The Indian government intends to penalise Emaar-MGF for alleged deficiencies in the construction of the Commonwealth Games Village.
India escalates Games row by fining Emaar
The Indian government intends to penalise Emaar-MGF for alleged deficiencies in the construction of the Commonwealth Games Village, escalating the blame game that has marred the controversial project since its opening last month.
The Delhi Development Authority (DDA) said yesterday it would seek to collect at least a portion of the Dh152 million (US$41.38m) Emaar-MGF put down as a deposit before building the 34 apartment towers.
The DDA cited construction defects and missed deadlines for pursuing a financial judgement.
"There was a penalty clause for not adhering to timeline and we have written to [the Indian federal urban development] ministry that we are going to penalise [Emaar-MGF] for that," a spokeswoman said.
She said the ministry indicated it supported the move. "They have said that this is the right direction," the spokeswoman said.
Emaar-MGF is a joint venture between Dubai's Emaar Properties and India's MGF Development. The company has steadfastly maintained that it met all deadlines and corrected any deficiencies that were pointed out.
The 1,100-plus flats in the village housed athletes from 71 countries but opened after the wettest monsoon in 30 years. Athletes complained of filthy living conditions, shoddy plumbing, broken elevators and flooded basements.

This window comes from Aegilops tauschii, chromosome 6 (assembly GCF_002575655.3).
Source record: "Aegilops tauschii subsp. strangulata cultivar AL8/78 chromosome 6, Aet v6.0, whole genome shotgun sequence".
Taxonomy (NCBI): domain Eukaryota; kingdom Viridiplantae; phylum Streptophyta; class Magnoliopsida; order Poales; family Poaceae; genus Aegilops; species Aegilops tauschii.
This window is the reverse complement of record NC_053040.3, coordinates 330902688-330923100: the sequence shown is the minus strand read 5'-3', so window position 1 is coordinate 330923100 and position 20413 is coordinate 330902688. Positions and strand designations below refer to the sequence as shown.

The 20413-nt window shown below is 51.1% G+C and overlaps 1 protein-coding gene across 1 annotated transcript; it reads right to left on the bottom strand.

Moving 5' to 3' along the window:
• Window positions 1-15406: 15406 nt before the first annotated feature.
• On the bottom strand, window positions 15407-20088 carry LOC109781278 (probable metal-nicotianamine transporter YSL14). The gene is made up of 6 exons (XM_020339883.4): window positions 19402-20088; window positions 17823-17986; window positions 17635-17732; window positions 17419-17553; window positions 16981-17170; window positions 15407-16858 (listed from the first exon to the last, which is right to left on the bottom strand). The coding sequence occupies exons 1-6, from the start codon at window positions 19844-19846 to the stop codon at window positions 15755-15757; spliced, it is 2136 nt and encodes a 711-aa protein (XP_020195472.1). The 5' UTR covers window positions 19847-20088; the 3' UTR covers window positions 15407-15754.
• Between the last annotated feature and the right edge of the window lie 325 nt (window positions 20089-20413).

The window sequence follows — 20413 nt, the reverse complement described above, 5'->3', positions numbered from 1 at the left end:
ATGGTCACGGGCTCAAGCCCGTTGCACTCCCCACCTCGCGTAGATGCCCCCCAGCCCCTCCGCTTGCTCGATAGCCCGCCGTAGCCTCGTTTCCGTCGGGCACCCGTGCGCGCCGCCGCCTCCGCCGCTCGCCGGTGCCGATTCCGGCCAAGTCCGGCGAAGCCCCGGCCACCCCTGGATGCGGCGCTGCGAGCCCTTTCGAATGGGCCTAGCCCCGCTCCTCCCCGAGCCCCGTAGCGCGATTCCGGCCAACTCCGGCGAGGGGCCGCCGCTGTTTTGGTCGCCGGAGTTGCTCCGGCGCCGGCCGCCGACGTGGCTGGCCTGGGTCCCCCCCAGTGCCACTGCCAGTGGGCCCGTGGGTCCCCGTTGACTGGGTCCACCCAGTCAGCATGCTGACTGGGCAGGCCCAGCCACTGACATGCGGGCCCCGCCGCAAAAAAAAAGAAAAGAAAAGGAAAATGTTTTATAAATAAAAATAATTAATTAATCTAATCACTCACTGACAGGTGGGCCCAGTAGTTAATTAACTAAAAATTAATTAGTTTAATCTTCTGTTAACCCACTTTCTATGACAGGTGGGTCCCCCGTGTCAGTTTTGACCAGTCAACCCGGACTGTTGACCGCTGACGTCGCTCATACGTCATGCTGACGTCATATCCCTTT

On October 16, two days after the games ended, the DDA sent a letter to Emaar-MGF alleging as many as 13 defects in the village, said a senior official from the office of Tejendra Khanna, Delhi's lieutenant governor who is also the chairman of the DDA.
The letter, drafted after a "high level inspection" of the village by DDA's engineers the previous day, claimed there were a range of structural deficiencies and poor amenities in the village, including faulty plumbing, sub-standard water-proofing of the roof that caused seepage in apartments and poor quality bathroom tiles.
Anupama Chopra, a spokeswoman for Emaar-MGF in New Delhi, could not immediately confirm if it had received the letter. She said the company had not received any information from the DDA related to the bank guarantee, calling such suggestions "media speculation".
Emaar-MGF said on Wednesday the village "received rave reviews from all participants who stayed there". It also said "all project milestones were achieved" and that the reported problems were due to poor maintenance by the games operating committee.
The Commonwealth Games, which began with a $450m budget, ended up with a bloated $6.6 billion price tag for the government and it is eager to deflect the blame.
DDA is being investigated by India's central vigilance commission, an anti-corruption watchdog, for alleged misappropriation of funds.
Emaar's investment in Emaar-MGF is less than 1 per cent of its market capitalisation, said Majed Azzam, an analyst with Al Futtaim HC Securities in Dubai.
The controversy, however, is causing Emaar's brand "massive reputational damage" in India, where it has hopes of expanding, he added.
Emaar-MGF has filed for an initial public offering that values the company at about $3.5bn, said Mr Azzam, down from $15bn when it first planned to sell shares two years ago.
The parent company's shares lost 1 per cent in Dubai yesterday to close at Dh3.85.
Under Emaar-MGF's contract for the project, the flats will eventually be returned to the developer, refurbished and handed over to customers who bought them as homes.
Emaar-MGF also sold 333 apartments to the DDA, which some Indian media dubbed a "bailout" for the developer. Emaar-MGF said it sold the units below market price and had not yet been paid the full amount it was owed.
It also said it had offered to buy back the apartments.
* with Reuters